Tuesday, July 17, 2012

Will I Recover?

I guess one day my empathy will be swallowed by the cruel look in the patients' eyes. How irony is that.

 A patient of mine asked me to relieve the fullness feeling he gets from the liver enlargement which probably results from cancer metastatic of the lung. His lung cancer is already a long and tiring treatment. He said he just want the fullness feeling to go away, not expecting recovery, or i could just speed up his death. I felt a thud. I gave a foolish smile.

Another patient who can't response to me, with problems all over the systems. USG was planned since last Saturday, but until now the patient still lied on the bed, waiting for USG. Just by lying there, the hospital has slowly eaten up the medical fund of the patient. The patient's daughter complained that she had no more fund to continue and asked to go home. For goodness sake, the patient can hardly response to anything. I don't know how she is going to survive. And the worse part is, i have totally no idea what's wrong with her. I felt sorry, yet helpless. If only i run the hospital.....

"Will I Recover?" the question I hated the most. Is not like i can just detect a malfunction liver, turn a few screw and repair them. Everything is so uncontrollable and unexpected. Most of the time, i felt so useless. 
Doctors versus God. God score 1 point in this. By the time i handle my number 100 patient, my empathy will dried up.


I am sorry, I am not a good doctor.

Sunday, July 1, 2012

Walking into Culture


Some adults tend to tell their kids, “don’t go to the dark, some ugly monster will kidnap you away.”, “don’t play with mud, worms will eat up your feet”, “don’t climb; you will break your tooth.” “Don’t talk to stranger, they are all bad people.” Etc etc. The root of all fear subconsciously instilled into a child’s mind and stays permanent, with a little bit of modification as one grows. So, is this a good thing or a bad thing, to have someone to tell you what not to do, and what you have to do all the time?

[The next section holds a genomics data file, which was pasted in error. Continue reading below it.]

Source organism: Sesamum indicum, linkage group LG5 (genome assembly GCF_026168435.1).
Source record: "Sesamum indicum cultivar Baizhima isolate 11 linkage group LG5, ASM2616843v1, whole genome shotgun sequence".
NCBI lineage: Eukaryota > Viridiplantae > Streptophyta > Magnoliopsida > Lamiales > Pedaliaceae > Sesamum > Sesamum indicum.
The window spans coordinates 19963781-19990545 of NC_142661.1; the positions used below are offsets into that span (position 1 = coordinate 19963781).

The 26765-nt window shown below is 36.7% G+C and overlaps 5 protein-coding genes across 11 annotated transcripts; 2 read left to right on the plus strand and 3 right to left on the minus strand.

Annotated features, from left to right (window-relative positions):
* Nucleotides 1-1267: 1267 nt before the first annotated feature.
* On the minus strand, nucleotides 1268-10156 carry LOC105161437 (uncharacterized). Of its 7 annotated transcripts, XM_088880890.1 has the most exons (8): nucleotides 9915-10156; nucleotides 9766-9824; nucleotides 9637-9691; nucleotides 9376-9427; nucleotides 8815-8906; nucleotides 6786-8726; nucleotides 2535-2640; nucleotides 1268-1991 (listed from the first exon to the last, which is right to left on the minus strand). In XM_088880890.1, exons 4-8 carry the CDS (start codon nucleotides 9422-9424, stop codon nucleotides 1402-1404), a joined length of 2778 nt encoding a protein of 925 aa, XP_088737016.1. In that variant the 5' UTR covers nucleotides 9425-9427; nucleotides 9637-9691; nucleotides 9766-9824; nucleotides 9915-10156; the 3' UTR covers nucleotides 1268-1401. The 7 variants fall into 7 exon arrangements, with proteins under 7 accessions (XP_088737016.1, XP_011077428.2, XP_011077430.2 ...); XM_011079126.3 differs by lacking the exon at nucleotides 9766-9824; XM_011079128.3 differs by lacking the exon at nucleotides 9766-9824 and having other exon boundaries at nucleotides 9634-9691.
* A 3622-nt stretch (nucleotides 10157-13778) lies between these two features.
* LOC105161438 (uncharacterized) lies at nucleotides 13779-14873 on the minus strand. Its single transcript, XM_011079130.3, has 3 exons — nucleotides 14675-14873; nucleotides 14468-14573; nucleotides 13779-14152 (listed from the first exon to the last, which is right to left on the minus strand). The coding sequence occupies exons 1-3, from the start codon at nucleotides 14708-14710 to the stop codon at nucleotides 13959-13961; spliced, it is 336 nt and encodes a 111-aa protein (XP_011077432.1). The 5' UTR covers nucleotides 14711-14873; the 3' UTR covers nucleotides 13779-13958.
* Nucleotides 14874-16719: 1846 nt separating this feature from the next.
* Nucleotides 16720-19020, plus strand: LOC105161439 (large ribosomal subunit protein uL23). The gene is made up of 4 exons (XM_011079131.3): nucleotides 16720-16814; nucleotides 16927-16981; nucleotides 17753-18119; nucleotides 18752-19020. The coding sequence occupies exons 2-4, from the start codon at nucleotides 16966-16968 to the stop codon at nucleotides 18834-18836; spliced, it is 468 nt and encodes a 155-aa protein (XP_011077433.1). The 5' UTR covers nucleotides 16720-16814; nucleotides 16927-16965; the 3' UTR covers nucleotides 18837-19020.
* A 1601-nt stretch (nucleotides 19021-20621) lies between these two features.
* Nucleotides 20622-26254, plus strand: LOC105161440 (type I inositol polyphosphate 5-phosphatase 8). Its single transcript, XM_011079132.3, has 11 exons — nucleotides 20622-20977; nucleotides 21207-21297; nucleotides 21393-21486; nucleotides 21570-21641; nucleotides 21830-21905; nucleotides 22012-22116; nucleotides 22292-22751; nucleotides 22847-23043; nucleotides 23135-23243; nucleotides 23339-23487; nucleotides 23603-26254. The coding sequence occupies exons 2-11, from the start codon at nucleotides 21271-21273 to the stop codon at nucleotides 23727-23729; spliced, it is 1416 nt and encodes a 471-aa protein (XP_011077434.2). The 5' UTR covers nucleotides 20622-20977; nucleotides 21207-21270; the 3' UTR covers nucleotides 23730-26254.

Well it is exciting to walk into others culture, knowing the difference between what brought me up, and what is buried here. In this one month, all my habits were magnified. Wearing singlet and short pants, eat with sounds, pass something with left hand incidentally, cross over a person, not ordering drinks during meals, not bathing in the morning, not praying in temple, not having a boyfriend at the age of 23 and using certain terms or slang. All those were considered “unusual”.

So I was imagining. Everything is bound by rules and cultures. What you do, what you say, what you think, they are all cultur-ised, and not individualized. What your parents tell you to do, what the elderly expect you to do. Apparently Chinese have their culture too, long forgotten culture that my family don’t even practice. And I find no mistake in being free and doing things I like to do, rather than things that other people expect me to do. As long as it is morally acceptable, and not harming anyone, what’s wrong? Technically, what’s wrong with passing something with left hand, when both right and left seems to be the same, except that they are mirror image of each other.

I am walking into a culture, a priceless experience, a culture that is so much different from what I had and life offer me this opportunity to walk it myself. I shall be open-minded, and respect the culture that I am in. Differences, they just don’t scare me. 

When Life Offers You Lemons, Made Lemonade.